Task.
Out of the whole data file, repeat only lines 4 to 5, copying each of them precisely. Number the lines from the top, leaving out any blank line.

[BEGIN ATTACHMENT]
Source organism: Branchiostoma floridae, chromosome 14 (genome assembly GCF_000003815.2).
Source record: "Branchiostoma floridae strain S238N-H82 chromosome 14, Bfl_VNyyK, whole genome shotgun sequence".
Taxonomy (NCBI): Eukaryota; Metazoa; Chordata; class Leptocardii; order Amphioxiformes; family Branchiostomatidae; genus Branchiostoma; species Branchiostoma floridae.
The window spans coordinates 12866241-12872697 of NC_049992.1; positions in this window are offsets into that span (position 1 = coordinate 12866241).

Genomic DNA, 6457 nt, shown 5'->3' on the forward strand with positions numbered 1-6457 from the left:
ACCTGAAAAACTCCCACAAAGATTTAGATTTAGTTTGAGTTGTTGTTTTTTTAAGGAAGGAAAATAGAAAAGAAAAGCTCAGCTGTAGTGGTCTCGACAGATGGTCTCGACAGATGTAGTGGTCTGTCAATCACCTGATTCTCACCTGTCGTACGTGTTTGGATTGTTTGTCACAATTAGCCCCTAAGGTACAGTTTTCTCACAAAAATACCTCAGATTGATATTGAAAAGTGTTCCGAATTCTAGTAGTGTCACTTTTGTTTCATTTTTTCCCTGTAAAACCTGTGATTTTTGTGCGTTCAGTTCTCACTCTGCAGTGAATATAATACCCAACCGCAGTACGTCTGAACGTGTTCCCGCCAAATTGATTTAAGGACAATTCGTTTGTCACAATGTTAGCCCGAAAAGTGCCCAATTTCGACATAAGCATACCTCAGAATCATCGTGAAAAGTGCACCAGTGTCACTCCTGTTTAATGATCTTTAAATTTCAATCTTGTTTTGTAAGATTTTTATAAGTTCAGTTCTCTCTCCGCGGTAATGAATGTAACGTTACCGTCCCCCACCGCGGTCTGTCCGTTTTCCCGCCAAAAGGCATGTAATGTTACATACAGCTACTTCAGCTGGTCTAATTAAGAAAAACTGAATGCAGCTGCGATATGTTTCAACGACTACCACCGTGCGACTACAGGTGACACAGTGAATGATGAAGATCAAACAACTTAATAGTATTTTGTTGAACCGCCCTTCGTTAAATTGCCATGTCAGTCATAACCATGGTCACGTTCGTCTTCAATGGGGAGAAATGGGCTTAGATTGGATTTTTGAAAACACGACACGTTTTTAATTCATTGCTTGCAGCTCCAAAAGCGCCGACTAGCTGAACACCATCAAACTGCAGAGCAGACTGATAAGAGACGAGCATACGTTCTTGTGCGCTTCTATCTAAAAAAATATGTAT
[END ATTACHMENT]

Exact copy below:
The window spans coordinates 12866241-12872697 of NC_049992.1; positions in this window are offsets into that span (position 1 = coordinate 12866241).

Genomic DNA, 6457 nt, shown 5'->3' on the forward strand with positions numbered 1-6457 from the left: